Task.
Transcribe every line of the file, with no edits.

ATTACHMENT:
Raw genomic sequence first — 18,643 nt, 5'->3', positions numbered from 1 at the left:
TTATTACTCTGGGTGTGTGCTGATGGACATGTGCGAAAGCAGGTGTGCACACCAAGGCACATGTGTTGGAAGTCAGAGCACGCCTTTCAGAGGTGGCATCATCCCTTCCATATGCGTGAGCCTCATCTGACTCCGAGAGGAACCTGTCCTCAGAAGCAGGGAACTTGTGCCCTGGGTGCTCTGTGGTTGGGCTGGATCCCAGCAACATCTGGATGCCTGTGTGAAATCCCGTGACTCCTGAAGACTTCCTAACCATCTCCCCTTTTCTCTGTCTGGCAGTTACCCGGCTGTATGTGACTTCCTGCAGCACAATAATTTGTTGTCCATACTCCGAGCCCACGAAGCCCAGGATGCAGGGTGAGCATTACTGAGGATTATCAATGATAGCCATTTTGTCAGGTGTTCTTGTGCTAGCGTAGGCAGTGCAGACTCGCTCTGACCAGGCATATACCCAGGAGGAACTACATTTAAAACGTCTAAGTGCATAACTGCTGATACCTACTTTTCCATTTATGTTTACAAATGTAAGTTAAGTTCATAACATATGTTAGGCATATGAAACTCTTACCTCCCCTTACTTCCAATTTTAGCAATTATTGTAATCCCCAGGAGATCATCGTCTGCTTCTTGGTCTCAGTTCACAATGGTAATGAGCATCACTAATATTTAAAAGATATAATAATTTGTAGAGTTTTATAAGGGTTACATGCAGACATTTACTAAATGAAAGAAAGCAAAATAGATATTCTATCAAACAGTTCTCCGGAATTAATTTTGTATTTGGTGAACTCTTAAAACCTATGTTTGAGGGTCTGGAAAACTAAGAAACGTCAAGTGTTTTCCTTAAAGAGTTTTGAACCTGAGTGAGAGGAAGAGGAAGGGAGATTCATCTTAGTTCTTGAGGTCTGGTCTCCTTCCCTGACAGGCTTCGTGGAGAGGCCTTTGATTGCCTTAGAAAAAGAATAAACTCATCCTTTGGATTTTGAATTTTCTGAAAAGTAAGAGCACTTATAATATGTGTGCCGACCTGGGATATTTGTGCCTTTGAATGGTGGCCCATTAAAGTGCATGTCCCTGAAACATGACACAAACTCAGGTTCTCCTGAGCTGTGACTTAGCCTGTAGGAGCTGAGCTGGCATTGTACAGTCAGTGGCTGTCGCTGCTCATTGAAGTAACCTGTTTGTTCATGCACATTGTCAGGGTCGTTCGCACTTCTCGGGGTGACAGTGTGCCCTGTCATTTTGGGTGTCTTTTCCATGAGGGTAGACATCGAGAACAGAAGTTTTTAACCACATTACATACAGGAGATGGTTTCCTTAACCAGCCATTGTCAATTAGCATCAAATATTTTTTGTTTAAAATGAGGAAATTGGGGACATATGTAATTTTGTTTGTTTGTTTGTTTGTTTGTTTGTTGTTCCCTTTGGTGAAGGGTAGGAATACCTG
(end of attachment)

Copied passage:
Raw genomic sequence first — 18,643 nt, 5'->3', positions numbered from 1 at the left:
TTATTACTCTGGGTGTGTGCTGATGGACATGTGCGAAAGCAGGTGTGCACACCAAGGCACATGTGTTGGAAGTCAGAGCACGCCTTTCAGAGGTGGCATCATCCCTTCCATATGCGTGAGCCTCATCTGACTCCGAGAGGAACCTGTCCTCAGAAGCAGGGAACTTGTGCCCTGGGTGCTCTGTGGTTGGGCTGGATCCCAGCAACATCTGGATGCCTGTGTGAAATCCCGTGACTCCTGAAGACTTCCTAACCATCTCCCCTTTTCTCTGTCTGGCAGTTACCCGGCTGTATGTGACTTCCTGCAGCACAATAATTTGTTGTCCATACTCCGAGCCCACGAAGCCCAGGATGCAGGGTGAGCATTACTGAGGATTATCAATGATAGCCATTTTGTCAGGTGTTCTTGTGCTAGCGTAGGCAGTGCAGACTCGCTCTGACCAGGCATATACCCAGGAGGAACTACATTTAAAACGTCTAAGTGCATAACTGCTGATACCTACTTTTCCATTTATGTTTACAAATGTAAGTTAAGTTCATAACATATGTTAGGCATATGAAACTCTTACCTCCCCTTACTTCCAATTTTAGCAATTATTGTAATCCCCAGGAGATCATCGTCTGCTTCTTGGTCTCAGTTCACAATGGTAATGAGCATCACTAATATTTAAAAGATATAATAATTTGTAGAGTTTTATAAGGGTTACATGCAGACATTTACTAAATGAAAGAAAGCAAAATAGATATTCTATCAAACAGTTCTCCGGAATTAATTTTGTATTTGGTGAACTCTTAAAACCTATGTTTGAGGGTCTGGAAAACTAAGAAACGTCAAGTGTTTTCCTTAAAGAGTTTTGAACCTGAGTGAGAGGAAGAGGAAGGGAGATTCATCTTAGTTCTTGAGGTCTGGTCTCCTTCCCTGACAGGCTTCGTGGAGAGGCCTTTGATTGCCTTAGAAAAAGAATAAACTCATCCTTTGGATTTTGAATTTTCTGAAAAGTAAGAGCACTTATAATATGTGTGCCGACCTGGGATATTTGTGCCTTTGAATGGTGGCCCATTAAAGTGCATGTCCCTGAAACATGACACAAACTCAGGTTCTCCTGAGCTGTGACTTAGCCTGTAGGAGCTGAGCTGGCATTGTACAGTCAGTGGCTGTCGCTGCTCATTGAAGTAACCTGTTTGTTCATGCACATTGTCAGGGTCGTTCGCACTTCTCGGGGTGACAGTGTGCCCTGTCATTTTGGGTGTCTTTTCCATGAGGGTAGACATCGAGAACAGAAGTTTTTAACCACATTACATACAGGAGATGGTTTCCTTAACCAGCCATTGTCAATTAGCATCAAATATTTTTTGTTTAAAATGAGGAAATTGGGGACATATGTAATTTTGTTTGTTTGTTTGTTTGTTTGTTTGTTGTTCCCTTTGGTGAAGGGTAGGAATACCTG